Houston Plant - Executive Summary

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I.  Accidental Release Prevention and Emergency Response Policies 
Safety receives the highest priority at the Ethyl Corporation-Houston Plant manufacturing facility in Pasadena, Texas.  Ethyl's believes that effective safety management requires the concurrent implementation of three basic concepts: 
1. Each individual is responsible and accountable for his or her own safety, 
2. Ethyl Corporation has the responsibility to provide a safe work environment, 
3. As a responsible individual, each employee has a duty to also care for the safety of his coworkers and appropriately discuss safety behavior with each other. 
Management wants to have one of the safest manufacturing facilities in the chemical industry and has set its goal to be "zero OSHA recordable injuries".  Integral to zero OSHA recordable injuries is preventing accidental chemical releases that could potentially harm employees or members of the public. 
The plant maintains detailed manuals with information and 
procedures for its safe operation.  Frequent training sessions provide the employees and contractors the knowledge and skills needed for conducting safe operations.  The manuals also contain detailed information on the nature of the chemicals and equipment present in the plant, the safe modes for operating the equipment and handling the chemicals, and the procedures to be followed in the event of accidental release or other emergency event.   Management supports the active participation of employees in the Channel Industries Mutual Aid organization comprised of the areas neighboring chemical manufacturers.  Routine drills are carried out at various members' facilities to practice emergency responses to hypothetical fire, explosion and chemical release scenarios.  Members of our emergency response teams receive annual training at the Texas A&M Fire School and annual refresher training as Hazmat Technicians.  Many members are certified Emergency Medical Technicians and Fire Fighters wit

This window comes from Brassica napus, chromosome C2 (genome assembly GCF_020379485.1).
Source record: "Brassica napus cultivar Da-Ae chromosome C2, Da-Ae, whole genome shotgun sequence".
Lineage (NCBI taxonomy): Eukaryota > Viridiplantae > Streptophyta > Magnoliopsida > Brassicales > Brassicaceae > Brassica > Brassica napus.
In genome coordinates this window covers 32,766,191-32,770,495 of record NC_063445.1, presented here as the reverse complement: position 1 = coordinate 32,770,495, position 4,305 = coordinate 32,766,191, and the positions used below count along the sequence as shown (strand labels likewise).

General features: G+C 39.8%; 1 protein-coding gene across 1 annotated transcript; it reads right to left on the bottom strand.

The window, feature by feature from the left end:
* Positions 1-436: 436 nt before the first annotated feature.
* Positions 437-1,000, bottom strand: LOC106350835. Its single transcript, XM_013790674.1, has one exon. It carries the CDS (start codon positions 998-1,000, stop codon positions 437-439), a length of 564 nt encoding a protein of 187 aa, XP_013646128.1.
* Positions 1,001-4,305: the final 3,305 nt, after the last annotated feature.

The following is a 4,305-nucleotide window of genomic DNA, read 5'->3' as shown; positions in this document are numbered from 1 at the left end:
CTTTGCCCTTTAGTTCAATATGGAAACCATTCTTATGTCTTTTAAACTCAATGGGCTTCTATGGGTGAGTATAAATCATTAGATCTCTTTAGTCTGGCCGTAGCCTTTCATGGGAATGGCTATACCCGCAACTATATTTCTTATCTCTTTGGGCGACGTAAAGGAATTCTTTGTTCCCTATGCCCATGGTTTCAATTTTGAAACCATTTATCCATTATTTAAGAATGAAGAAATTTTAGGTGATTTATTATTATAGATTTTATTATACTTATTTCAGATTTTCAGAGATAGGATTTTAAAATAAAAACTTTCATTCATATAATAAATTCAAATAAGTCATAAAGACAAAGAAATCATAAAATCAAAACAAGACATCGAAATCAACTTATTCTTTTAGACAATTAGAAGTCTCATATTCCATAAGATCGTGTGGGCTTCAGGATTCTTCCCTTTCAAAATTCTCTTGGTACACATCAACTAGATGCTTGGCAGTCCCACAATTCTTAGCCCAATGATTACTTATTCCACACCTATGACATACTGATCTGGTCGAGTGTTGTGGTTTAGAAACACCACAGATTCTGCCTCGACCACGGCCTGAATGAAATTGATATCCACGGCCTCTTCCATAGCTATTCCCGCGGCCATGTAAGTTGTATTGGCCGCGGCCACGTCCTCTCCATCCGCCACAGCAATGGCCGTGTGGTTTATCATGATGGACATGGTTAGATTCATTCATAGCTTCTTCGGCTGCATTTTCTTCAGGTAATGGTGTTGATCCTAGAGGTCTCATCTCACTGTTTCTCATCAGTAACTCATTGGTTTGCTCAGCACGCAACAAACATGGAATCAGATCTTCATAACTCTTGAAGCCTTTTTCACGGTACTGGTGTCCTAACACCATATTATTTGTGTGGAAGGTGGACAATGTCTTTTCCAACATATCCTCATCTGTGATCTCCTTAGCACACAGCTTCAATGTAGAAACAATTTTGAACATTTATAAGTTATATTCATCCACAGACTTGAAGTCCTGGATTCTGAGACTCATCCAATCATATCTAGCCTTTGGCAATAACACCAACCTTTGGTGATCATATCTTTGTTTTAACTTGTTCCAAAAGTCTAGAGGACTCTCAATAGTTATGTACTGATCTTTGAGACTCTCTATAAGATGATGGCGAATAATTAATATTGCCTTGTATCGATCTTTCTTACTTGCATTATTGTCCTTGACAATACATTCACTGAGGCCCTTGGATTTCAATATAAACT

h many years of chemical plant experience. 
II. RMP Regulated Substances at the Ethyl Corporation-Houston Plant